Yet, the ironic thing is that the Schilling/unnamed teammate story dominated WEEI talk all day yesterday, not Patriots talk. Is WEEI really concerned about the Patriots coverage or are they trying to bully the Globe after being rebuffed once again in their efforts to bring the Globe writers onto the station?

  • If you’re looking for Patriots talk, The Drive on ESPN Boston with Mike (not Michael) Felger continues to impress. His lineup of guests is outstanding, with a variety of viewpoints and expertise, Mike Reiss is a regular and after the Rodney Harrison injury went through a list of possible roster replacements. Reiss and Felger could talk with insight on each of the candidates, something I don’t think you’d hear on 850. The weekly segment with Patriots punter Josh Miller is quickly becoming appointment radio. He even takes calls from the fans. Now if they could just do something about that signal and the online-streaming…
  • It’s again ironic that WEEI apparently tried to get the Globe writers around the same time that Felger and ESPN Boston were coming on the air. Trying to make a preemptive strike against a possible competitor?
  • CBS4 has relaunched their website, the idea to make it a place to also break news, as Bob Lobel did with the Rodney Harrison injury report on Monday. They also have a Red Sox Blog from Dan Roche.
  • Out in Los Angeles, Billy Witz says the Patriots are done. For the record, Jon Anik on 1510’s The Diehards also said on Tuesday that the Dynasty is over with the injury to Harrison.
  • In USA Today, Jon Saraceno has some interesting quotes from Phil Simms regarding Bill Belichick and his approach to injuries:

    "When we meet with NFL coaches (the day before games), many of them complain about injuries to us," Simms said. "Bill Belichick never

The State of The Boston Globe – Part Two

Bruce is out of town for a few days. This is the second of a two-part article looking at the current sports coverage by the Boston Globe. Today, we look at the football, basketball and other sports coverage, as well as a look at the job done by Sports Editor Joe Sullivan. If you’re looking for links to the Red Sox and Patriots stories, you can get some of them here:

Red Sox Daily Links

Patriots Daily Links

The State of the Boston Globe, August 2005. Part II

Football Coverage
Jerome Solomon
Nick Cafardo
Ron Borges (Boxing)
Adam Kilgore
Ron Indrisano
Mike Reiss?

While Snow has been great, I guess the jury is still out on Jerome Solomon, or is two games into the preseason too early to be passing judgment on a new beat writer? Hey, the media can tell us who is a bust by the time mini-camp rolls around, so maybe I

Bill Belichick and the New England Media

Around the country today, Bill Belichick is viewed as perhaps the best football mind in the game right now. His New England Patriots have won three out of the last four Super Bowl championships and have spawned a new wave of “Dynasty” talk, placing the team in the same echelon as the Packers of the 1960’s, Steelers of the 1970’s, 49ers of the 1980’s and Cowboys of the 1990’s. His teams play a smart, tough, efficient brand of football that is admired around the country, while at the same time the players for the most part are “character guys”, people who have avoided trouble off of the field.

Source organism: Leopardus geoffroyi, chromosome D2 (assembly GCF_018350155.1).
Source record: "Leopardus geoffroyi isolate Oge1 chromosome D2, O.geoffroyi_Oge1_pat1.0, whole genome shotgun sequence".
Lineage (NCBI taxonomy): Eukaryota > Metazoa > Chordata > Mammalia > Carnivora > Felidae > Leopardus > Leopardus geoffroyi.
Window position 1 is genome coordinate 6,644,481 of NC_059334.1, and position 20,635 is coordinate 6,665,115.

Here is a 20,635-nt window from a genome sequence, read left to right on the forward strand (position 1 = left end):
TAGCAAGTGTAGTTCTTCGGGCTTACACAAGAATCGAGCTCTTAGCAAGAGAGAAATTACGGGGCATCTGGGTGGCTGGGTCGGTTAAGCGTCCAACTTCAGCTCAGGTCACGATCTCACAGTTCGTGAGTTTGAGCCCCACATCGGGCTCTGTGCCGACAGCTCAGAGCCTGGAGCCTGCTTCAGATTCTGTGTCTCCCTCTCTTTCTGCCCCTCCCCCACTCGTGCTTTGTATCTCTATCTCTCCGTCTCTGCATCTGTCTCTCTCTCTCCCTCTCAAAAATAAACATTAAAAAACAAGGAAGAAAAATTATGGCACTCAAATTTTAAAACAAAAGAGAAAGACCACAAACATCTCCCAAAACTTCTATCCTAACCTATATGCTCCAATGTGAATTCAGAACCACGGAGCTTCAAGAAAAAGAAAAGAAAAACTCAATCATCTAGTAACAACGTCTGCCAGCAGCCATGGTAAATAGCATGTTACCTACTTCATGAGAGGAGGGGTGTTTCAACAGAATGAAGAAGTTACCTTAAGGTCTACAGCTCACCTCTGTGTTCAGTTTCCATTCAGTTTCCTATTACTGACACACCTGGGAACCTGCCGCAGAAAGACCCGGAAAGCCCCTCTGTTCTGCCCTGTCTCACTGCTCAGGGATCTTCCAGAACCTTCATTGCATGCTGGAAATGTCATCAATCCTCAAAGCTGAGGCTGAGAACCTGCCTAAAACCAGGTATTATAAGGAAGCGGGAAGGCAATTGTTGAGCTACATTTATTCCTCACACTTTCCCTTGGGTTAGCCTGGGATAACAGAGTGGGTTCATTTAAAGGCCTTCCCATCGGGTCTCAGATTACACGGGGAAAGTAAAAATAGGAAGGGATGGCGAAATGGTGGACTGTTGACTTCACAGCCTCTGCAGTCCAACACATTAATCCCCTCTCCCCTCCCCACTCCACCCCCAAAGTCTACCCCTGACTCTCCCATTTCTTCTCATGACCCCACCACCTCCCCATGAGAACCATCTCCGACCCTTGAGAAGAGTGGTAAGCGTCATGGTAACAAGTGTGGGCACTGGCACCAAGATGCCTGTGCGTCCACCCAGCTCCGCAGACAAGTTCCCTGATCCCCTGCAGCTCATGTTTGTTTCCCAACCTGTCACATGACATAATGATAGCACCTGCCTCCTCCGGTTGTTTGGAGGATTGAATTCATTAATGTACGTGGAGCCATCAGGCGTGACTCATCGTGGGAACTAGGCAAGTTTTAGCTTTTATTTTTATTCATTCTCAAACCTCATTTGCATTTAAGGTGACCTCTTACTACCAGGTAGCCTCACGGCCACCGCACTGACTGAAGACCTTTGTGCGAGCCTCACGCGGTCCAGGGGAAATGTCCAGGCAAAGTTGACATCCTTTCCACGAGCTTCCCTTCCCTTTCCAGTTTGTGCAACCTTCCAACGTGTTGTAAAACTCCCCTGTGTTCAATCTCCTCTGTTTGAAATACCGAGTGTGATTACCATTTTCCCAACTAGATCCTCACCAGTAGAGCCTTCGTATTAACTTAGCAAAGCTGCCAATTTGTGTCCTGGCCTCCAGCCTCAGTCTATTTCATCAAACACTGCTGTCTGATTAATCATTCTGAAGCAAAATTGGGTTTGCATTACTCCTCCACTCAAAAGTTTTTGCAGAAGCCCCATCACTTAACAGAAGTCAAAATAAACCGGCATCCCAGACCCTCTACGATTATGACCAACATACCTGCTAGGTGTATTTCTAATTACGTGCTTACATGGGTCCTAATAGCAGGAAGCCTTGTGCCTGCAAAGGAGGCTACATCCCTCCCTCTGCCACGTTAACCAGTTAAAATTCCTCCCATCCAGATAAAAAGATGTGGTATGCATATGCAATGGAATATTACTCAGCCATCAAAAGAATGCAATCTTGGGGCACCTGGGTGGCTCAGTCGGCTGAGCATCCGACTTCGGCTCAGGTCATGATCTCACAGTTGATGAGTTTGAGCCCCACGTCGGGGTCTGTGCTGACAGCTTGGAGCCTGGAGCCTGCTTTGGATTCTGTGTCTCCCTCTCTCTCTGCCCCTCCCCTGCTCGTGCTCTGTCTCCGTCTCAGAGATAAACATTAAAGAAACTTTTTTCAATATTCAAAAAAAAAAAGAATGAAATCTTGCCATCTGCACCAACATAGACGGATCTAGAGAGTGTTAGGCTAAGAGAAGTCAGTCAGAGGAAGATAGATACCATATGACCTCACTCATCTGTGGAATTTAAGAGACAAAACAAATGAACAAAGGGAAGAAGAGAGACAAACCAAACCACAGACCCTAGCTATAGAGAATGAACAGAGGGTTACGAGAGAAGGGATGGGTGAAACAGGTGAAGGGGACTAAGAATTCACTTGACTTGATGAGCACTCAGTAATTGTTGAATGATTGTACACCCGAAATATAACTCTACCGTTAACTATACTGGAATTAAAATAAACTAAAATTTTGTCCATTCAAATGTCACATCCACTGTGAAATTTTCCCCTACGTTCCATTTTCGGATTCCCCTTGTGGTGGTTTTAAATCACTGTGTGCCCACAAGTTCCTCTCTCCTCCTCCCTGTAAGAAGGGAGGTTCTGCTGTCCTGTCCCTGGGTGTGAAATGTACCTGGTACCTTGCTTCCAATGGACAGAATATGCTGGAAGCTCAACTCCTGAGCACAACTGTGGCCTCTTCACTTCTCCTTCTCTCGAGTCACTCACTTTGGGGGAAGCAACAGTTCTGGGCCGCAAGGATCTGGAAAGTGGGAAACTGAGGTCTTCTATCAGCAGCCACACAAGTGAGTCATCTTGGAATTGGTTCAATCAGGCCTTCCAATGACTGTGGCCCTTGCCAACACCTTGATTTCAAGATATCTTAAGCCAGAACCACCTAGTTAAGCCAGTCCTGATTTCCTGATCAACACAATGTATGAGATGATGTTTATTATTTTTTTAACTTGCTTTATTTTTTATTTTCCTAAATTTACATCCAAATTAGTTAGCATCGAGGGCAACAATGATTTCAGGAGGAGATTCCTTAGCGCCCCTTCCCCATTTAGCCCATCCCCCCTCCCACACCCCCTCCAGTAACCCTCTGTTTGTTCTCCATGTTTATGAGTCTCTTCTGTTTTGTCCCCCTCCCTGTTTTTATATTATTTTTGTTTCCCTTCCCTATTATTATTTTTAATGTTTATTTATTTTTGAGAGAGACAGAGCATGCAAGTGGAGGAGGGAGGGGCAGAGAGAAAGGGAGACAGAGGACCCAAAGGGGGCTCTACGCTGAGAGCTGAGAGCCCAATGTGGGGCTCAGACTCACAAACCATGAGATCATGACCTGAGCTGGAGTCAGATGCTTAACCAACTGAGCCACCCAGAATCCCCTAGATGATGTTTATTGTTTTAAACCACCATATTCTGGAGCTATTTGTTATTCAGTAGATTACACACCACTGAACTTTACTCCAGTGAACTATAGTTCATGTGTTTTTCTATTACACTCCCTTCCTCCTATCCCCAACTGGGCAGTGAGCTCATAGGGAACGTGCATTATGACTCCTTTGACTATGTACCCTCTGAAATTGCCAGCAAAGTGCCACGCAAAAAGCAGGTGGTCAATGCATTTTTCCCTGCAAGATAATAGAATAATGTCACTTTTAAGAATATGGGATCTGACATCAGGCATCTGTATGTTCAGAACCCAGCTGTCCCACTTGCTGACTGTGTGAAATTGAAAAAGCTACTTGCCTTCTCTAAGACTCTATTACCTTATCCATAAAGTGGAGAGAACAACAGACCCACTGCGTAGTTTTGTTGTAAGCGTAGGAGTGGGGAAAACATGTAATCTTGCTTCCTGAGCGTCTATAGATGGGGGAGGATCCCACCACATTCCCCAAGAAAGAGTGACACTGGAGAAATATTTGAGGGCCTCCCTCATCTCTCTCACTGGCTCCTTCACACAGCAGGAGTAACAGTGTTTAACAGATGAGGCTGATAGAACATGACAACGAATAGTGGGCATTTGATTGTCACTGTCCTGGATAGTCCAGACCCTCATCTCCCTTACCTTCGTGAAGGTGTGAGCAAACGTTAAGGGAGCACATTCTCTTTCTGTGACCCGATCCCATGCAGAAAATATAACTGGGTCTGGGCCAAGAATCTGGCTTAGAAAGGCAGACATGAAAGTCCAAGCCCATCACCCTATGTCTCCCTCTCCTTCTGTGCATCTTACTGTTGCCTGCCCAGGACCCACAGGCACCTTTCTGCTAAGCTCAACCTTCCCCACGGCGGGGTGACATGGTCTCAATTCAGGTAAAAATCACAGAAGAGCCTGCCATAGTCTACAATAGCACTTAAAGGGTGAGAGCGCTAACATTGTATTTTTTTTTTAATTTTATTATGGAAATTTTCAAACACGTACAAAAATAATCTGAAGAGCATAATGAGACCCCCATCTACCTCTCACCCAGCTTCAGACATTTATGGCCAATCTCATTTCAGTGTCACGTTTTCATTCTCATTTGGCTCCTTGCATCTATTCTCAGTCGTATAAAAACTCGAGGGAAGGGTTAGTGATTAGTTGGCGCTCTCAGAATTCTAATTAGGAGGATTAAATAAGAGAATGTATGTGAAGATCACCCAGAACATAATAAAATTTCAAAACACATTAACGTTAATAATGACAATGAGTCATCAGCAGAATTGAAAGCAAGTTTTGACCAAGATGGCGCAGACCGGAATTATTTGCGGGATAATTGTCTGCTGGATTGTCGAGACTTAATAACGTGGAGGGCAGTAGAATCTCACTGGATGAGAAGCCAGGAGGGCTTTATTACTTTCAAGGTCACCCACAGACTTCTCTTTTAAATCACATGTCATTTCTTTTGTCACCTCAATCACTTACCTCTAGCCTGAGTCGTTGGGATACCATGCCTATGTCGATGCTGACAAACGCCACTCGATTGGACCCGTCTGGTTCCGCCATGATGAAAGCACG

You would think that with this organization in place, Belichick would be lauded nowhere more than in New England, where sports are taken as seriously as religion and politics. Curiously though, if you listen to some sports talk radio programs, or pick up newspaper articles by veteran NFL reporters, you’d think that Belichick was some sort of monster who mistreats people and is overseeing nothing more than a house of cards that is due to collapse at anytime. They constantly refer to his record in Cleveland, and most recently have started the chant that Belichick has won nothing without Tom Brady as his quarterback. You get the impression from these commentators that they would like nothing more than to see Belichick and the Patriots fail miserably.

On the other hand, you also have media members who go the completely opposite way in their treatment and coverage of the Patriots head man. In their eyes, he can do no wrong, every move is that of a genius and the mantra “In Belichick we trust” is their personal slogan. When a hot offense comes into town to face the Patriots, Bill Belichick will find a way to stop them. If there is a player out there on the scrap heap that no one else wants, Belichick will bring him in and make a player out of him. What has caused such polarization in the Boston sports media as regards this undeniably successful head coach?

When Bill Belichick resigned as “HC of the NYJ” after being appointed Bill Parcells’ successor, the Patriots didnt wait long to express their interest in him to take over their team. After some protracted negotiations with Parcells (a media favorite in New England) and the Jets, Patriots owner Bob Kraft eventually worked out a compensation package which allowed Belichick to take become the head coach of the team. Right around this time, certain media members started taking some shots at Belichick, likely because of his perceived disloyalty to the esteemed Parcells. Kevin Mannix of the Boston Herald infamously labeled Belichick “duplicitous pond scum” and a nighttime radio host on sports radio WEEI was also very vocal in his opposition to Belichick’s hiring, calling him “a despicable human being” (for which he later apologized). Michael Holley, then of the Globe, and a native of Ohio, also wrote a very negative article on the new coach. (Holley of course would later go on to write “Patriot Reign”)